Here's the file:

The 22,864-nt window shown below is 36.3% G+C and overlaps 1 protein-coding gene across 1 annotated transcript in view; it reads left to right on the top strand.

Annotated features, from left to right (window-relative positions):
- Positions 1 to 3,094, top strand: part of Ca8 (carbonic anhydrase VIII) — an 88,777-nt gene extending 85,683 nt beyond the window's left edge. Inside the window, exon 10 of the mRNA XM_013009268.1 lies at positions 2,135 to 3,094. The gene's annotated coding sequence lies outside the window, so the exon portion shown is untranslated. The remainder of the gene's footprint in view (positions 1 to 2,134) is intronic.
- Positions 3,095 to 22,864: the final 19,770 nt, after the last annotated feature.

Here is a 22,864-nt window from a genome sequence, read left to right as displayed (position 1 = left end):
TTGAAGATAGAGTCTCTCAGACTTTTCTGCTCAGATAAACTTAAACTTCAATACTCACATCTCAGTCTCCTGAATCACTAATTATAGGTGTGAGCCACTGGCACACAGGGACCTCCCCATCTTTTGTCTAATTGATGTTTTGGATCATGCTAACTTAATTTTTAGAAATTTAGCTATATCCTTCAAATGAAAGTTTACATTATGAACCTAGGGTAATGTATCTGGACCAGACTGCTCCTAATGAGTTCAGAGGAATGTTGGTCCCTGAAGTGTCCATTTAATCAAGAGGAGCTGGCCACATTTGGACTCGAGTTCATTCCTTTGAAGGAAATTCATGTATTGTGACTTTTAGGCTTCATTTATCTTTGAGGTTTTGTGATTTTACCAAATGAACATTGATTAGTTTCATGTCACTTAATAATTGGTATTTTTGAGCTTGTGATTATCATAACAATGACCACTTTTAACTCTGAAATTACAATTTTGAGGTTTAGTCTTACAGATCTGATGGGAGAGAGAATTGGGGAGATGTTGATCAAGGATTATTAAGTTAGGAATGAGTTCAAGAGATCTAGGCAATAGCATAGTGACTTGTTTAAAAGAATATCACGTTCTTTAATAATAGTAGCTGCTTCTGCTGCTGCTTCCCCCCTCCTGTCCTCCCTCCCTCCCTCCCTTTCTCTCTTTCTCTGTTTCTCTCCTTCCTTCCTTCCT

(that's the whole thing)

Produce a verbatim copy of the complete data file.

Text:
The 22,864-nt window shown below is 36.3% G+C and overlaps 1 protein-coding gene across 1 annotated transcript in view; it reads left to right on the top strand.

Annotated features, from left to right (window-relative positions):
- Positions 1 to 3,094, top strand: part of Ca8 (carbonic anhydrase VIII) — an 88,777-nt gene extending 85,683 nt beyond the window's left edge. Inside the window, exon 10 of the mRNA XM_013009268.1 lies at positions 2,135 to 3,094. The gene's annotated coding sequence lies outside the window, so the exon portion shown is untranslated. The remainder of the gene's footprint in view (positions 1 to 2,134) is intronic.
- Positions 3,095 to 22,864: the final 19,770 nt, after the last annotated feature.

Here is a 22,864-nt window from a genome sequence, read left to right as displayed (position 1 = left end):
TTGAAGATAGAGTCTCTCAGACTTTTCTGCTCAGATAAACTTAAACTTCAATACTCACATCTCAGTCTCCTGAATCACTAATTATAGGTGTGAGCCACTGGCACACAGGGACCTCCCCATCTTTTGTCTAATTGATGTTTTGGATCATGCTAACTTAATTTTTAGAAATTTAGCTATATCCTTCAAATGAAAGTTTACATTATGAACCTAGGGTAATGTATCTGGACCAGACTGCTCCTAATGAGTTCAGAGGAATGTTGGTCCCTGAAGTGTCCATTTAATCAAGAGGAGCTGGCCACATTTGGACTCGAGTTCATTCCTTTGAAGGAAATTCATGTATTGTGACTTTTAGGCTTCATTTATCTTTGAGGTTTTGTGATTTTACCAAATGAACATTGATTAGTTTCATGTCACTTAATAATTGGTATTTTTGAGCTTGTGATTATCATAACAATGACCACTTTTAACTCTGAAATTACAATTTTGAGGTTTAGTCTTACAGATCTGATGGGAGAGAGAATTGGGGAGATGTTGATCAAGGATTATTAAGTTAGGAATGAGTTCAAGAGATCTAGGCAATAGCATAGTGACTTGTTTAAAAGAATATCACGTTCTTTAATAATAGTAGCTGCTTCTGCTGCTGCTTCCCCCCTCCTGTCCTCCCTCCCTCCCTCCCTTTCTCTCTTTCTCTGTTTCTCTCCTTCCTTCCTTCCT